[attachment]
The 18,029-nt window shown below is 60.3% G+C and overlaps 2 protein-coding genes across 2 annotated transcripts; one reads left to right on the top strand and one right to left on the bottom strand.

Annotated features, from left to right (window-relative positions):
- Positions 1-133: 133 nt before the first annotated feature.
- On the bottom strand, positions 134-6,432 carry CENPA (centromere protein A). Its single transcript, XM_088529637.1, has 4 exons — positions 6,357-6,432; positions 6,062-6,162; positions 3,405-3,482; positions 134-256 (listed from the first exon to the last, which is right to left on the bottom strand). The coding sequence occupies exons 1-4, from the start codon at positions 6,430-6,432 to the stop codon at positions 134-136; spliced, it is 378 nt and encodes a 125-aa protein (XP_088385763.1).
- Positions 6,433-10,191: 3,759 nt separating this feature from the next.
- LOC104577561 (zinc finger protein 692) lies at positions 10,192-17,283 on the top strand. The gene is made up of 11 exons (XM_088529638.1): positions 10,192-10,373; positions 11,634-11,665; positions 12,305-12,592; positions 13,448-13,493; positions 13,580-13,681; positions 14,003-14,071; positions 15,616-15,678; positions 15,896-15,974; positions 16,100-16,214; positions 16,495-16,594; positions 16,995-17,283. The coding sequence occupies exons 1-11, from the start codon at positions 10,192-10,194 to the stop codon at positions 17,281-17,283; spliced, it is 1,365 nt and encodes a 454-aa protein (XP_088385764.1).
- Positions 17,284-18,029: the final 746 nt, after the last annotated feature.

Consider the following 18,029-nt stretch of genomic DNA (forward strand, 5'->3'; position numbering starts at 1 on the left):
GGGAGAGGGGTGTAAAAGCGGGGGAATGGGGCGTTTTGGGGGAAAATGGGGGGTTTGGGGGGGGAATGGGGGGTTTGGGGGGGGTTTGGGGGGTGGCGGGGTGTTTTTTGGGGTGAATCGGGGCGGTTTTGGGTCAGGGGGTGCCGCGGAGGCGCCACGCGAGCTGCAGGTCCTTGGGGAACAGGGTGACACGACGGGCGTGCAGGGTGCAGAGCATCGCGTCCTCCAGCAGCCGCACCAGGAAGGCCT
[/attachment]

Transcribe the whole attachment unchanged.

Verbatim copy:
The 18,029-nt window shown below is 60.3% G+C and overlaps 2 protein-coding genes across 2 annotated transcripts; one reads left to right on the top strand and one right to left on the bottom strand.

Annotated features, from left to right (window-relative positions):
- Positions 1-133: 133 nt before the first annotated feature.
- On the bottom strand, positions 134-6,432 carry CENPA (centromere protein A). Its single transcript, XM_088529637.1, has 4 exons — positions 6,357-6,432; positions 6,062-6,162; positions 3,405-3,482; positions 134-256 (listed from the first exon to the last, which is right to left on the bottom strand). The coding sequence occupies exons 1-4, from the start codon at positions 6,430-6,432 to the stop codon at positions 134-136; spliced, it is 378 nt and encodes a 125-aa protein (XP_088385763.1).
- Positions 6,433-10,191: 3,759 nt separating this feature from the next.
- LOC104577561 (zinc finger protein 692) lies at positions 10,192-17,283 on the top strand. The gene is made up of 11 exons (XM_088529638.1): positions 10,192-10,373; positions 11,634-11,665; positions 12,305-12,592; positions 13,448-13,493; positions 13,580-13,681; positions 14,003-14,071; positions 15,616-15,678; positions 15,896-15,974; positions 16,100-16,214; positions 16,495-16,594; positions 16,995-17,283. The coding sequence occupies exons 1-11, from the start codon at positions 10,192-10,194 to the stop codon at positions 17,281-17,283; spliced, it is 1,365 nt and encodes a 454-aa protein (XP_088385764.1).
- Positions 17,284-18,029: the final 746 nt, after the last annotated feature.

Consider the following 18,029-nt stretch of genomic DNA (forward strand, 5'->3'; position numbering starts at 1 on the left):
GGGAGAGGGGTGTAAAAGCGGGGGAATGGGGCGTTTTGGGGGAAAATGGGGGGTTTGGGGGGGGAATGGGGGGTTTGGGGGGGGTTTGGGGGGTGGCGGGGTGTTTTTTGGGGTGAATCGGGGCGGTTTTGGGTCAGGGGGTGCCGCGGAGGCGCCACGCGAGCTGCAGGTCCTTGGGGAACAGGGTGACACGACGGGCGTGCAGGGTGCAGAGCATCGCGTCCTCCAGCAGCCGCACCAGGAAGGCCT